STANDFIRST: Increasing numbers of Northland schools are turning to mindfulness programmes to help students 'keep calm and carry on'. Reporter Jenny Ling reports on the simple technique that's having such positive results.
Every day for 20 minutes, just after morning break, a sense of serene calm washes over the students and staff of Okaihau Primary School.
Sitting in a circle or sometimes just seated at their desks, the children at the little rural school in the Far North turn inwards, reflect and watch their breath.
Under the guidance of teacher Maxine Cates, a student gently taps a mediation bowl to bring her classmates' wandering minds back to full awareness.
They are practicing mindfulness, the process of paying attention to what is happening in the present moment.
For 11-year-old Jackie it's like "sitting down and taking a breath and forgetting about what's happened at lunchtime, you know, if there was any chaotic stuff".
It helps Mafi, 11, "to think of the here and now and really calms us down before we do our work".
For Okaihau Primary School Principal Tim Couling, mindfulness is about being "fully present" and has helped his kids bucketloads since it was introduced to the school two years ago.
Students can calm themselves, articulate their needs better and are less stressed and anxious, he said, and there have been less behavioural incidents.
"It's given children the strategies to be able to calm down and stop them going into the red zone... when kids get really angry and they lose the logical part of the brain.
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"It's building that emotional resilience which is exceptionally important. Particularly in today's world where everything is instant and with the impact of social media."
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Introducing a mindfulness programme into the school came about when staff were searching for ways to support a new student with autism in 2017.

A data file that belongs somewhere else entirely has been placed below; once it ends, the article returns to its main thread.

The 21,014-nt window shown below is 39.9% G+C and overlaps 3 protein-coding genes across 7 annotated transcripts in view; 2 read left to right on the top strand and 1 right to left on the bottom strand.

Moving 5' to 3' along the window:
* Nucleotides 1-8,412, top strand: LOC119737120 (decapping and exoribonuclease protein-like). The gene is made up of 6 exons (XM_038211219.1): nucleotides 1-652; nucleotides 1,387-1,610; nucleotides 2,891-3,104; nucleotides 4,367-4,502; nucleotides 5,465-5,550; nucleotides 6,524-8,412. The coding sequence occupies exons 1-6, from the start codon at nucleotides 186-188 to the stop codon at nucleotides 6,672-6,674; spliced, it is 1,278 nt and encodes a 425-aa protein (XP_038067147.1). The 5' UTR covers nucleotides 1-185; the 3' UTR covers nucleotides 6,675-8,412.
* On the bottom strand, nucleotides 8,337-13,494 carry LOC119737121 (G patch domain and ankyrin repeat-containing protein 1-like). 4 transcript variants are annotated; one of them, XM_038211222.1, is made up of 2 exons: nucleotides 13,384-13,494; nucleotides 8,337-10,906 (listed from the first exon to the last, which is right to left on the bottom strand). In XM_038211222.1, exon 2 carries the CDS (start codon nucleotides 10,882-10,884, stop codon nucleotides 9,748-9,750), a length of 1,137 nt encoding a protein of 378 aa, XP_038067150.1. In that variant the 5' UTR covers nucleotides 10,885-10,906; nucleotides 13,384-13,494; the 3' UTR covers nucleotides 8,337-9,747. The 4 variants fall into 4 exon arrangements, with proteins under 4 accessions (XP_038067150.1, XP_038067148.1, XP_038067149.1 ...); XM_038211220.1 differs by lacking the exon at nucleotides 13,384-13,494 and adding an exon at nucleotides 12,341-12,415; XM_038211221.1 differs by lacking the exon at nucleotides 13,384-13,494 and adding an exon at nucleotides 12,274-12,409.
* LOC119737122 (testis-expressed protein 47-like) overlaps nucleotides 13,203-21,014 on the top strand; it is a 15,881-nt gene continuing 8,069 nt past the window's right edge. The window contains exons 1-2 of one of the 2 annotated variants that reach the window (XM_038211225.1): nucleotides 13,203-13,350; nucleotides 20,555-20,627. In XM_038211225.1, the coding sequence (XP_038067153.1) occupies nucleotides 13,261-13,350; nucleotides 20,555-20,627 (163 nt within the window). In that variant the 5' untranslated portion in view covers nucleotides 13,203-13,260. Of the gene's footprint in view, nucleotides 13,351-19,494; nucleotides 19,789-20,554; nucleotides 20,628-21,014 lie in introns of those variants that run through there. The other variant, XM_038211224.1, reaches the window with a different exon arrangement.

Couling was open to the idea and soon every member of staff from the principal, teachers, support staff and even the caretaker, had taken part in the two-day Pause, Breathe, Smile training course.
The Mindfulness Education Group deliver the Pause, Breathe, Smile training to teachers and health professionals working with children throughout New Zealand.
Both teachers and students at Okaihau Primary School have been practicing mindfulness, an ancient technique which originated in Eastern meditation, ever since.
Not only did the autistic boy learn how to articulate what he needed to calm down, the other 170 students have also learned to pause, breathe and smile instead of reacting blindly to life's events.
Along with mindful breathing, the school incorporates mindful movements like walking and eating into their day and encourages students to talk about their feelings.
The response from students has been "really good", Couling said.
"It's giving our students some really important life skills. And if nothing else if they can, in times of stress, bring themselves back to a place of calm, then it's a big tick for us and a big tick for them."
The Pause, Breathe, Smile programme was created by Grant Rix and the Mental Health Foundation in 2013.
Grant and his wife Natasha Rix took over the programme in 2016 when they founded the Mindfulness Education Group, the only locally developed, evidence-based mindfulness in schools programme in the country.
To date over 1900 teachers from more than 350 schools nationwide have been trained in the technique, which has reached more than 58,000 children.
This includes 13 Northland schools which have had one or more teachers who have taken part in the training.
Mindfulness Education Group training and programmes director Grant Rix said mindfulness is a "wellbeing strategy that can change the way we interact with ourselves and the world".